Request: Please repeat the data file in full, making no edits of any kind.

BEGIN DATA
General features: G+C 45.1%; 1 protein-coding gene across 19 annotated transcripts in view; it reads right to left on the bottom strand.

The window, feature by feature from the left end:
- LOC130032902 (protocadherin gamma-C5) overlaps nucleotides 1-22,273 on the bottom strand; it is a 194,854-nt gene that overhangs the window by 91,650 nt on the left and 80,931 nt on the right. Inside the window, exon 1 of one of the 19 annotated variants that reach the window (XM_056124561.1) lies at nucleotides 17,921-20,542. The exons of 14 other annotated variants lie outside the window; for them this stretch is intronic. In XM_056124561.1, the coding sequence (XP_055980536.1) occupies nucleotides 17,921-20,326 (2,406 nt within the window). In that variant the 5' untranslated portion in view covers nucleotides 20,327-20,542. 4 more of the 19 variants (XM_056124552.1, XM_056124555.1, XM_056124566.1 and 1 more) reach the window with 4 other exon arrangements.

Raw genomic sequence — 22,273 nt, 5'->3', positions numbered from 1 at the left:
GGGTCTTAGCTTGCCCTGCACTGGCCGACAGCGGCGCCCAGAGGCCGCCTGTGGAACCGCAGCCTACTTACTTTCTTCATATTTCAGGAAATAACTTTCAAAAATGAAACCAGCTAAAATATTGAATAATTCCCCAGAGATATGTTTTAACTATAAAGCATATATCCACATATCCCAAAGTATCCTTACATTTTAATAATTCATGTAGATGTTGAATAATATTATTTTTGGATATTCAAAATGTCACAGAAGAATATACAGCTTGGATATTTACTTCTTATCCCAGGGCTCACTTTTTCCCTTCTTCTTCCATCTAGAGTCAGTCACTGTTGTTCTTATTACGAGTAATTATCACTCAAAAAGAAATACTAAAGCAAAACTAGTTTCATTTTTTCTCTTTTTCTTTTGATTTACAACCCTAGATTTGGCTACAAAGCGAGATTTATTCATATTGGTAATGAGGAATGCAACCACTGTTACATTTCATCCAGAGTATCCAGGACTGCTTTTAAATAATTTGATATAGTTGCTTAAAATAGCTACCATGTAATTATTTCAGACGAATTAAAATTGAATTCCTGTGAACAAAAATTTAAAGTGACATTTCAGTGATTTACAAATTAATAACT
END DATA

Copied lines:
General features: G+C 45.1%; 1 protein-coding gene across 19 annotated transcripts in view; it reads right to left on the bottom strand.

The window, feature by feature from the left end:
- LOC130032902 (protocadherin gamma-C5) overlaps nucleotides 1-22,273 on the bottom strand; it is a 194,854-nt gene that overhangs the window by 91,650 nt on the left and 80,931 nt on the right. Inside the window, exon 1 of one of the 19 annotated variants that reach the window (XM_056124561.1) lies at nucleotides 17,921-20,542. The exons of 14 other annotated variants lie outside the window; for them this stretch is intronic. In XM_056124561.1, the coding sequence (XP_055980536.1) occupies nucleotides 17,921-20,326 (2,406 nt within the window). In that variant the 5' untranslated portion in view covers nucleotides 20,327-20,542. 4 more of the 19 variants (XM_056124552.1, XM_056124555.1, XM_056124566.1 and 1 more) reach the window with 4 other exon arrangements.

Raw genomic sequence — 22,273 nt, 5'->3', positions numbered from 1 at the left:
GGGTCTTAGCTTGCCCTGCACTGGCCGACAGCGGCGCCCAGAGGCCGCCTGTGGAACCGCAGCCTACTTACTTTCTTCATATTTCAGGAAATAACTTTCAAAAATGAAACCAGCTAAAATATTGAATAATTCCCCAGAGATATGTTTTAACTATAAAGCATATATCCACATATCCCAAAGTATCCTTACATTTTAATAATTCATGTAGATGTTGAATAATATTATTTTTGGATATTCAAAATGTCACAGAAGAATATACAGCTTGGATATTTACTTCTTATCCCAGGGCTCACTTTTTCCCTTCTTCTTCCATCTAGAGTCAGTCACTGTTGTTCTTATTACGAGTAATTATCACTCAAAAAGAAATACTAAAGCAAAACTAGTTTCATTTTTTCTCTTTTTCTTTTGATTTACAACCCTAGATTTGGCTACAAAGCGAGATTTATTCATATTGGTAATGAGGAATGCAACCACTGTTACATTTCATCCAGAGTATCCAGGACTGCTTTTAAATAATTTGATATAGTTGCTTAAAATAGCTACCATGTAATTATTTCAGACGAATTAAAATTGAATTCCTGTGAACAAAAATTTAAAGTGACATTTCAGTGATTTACAAATTAATAACT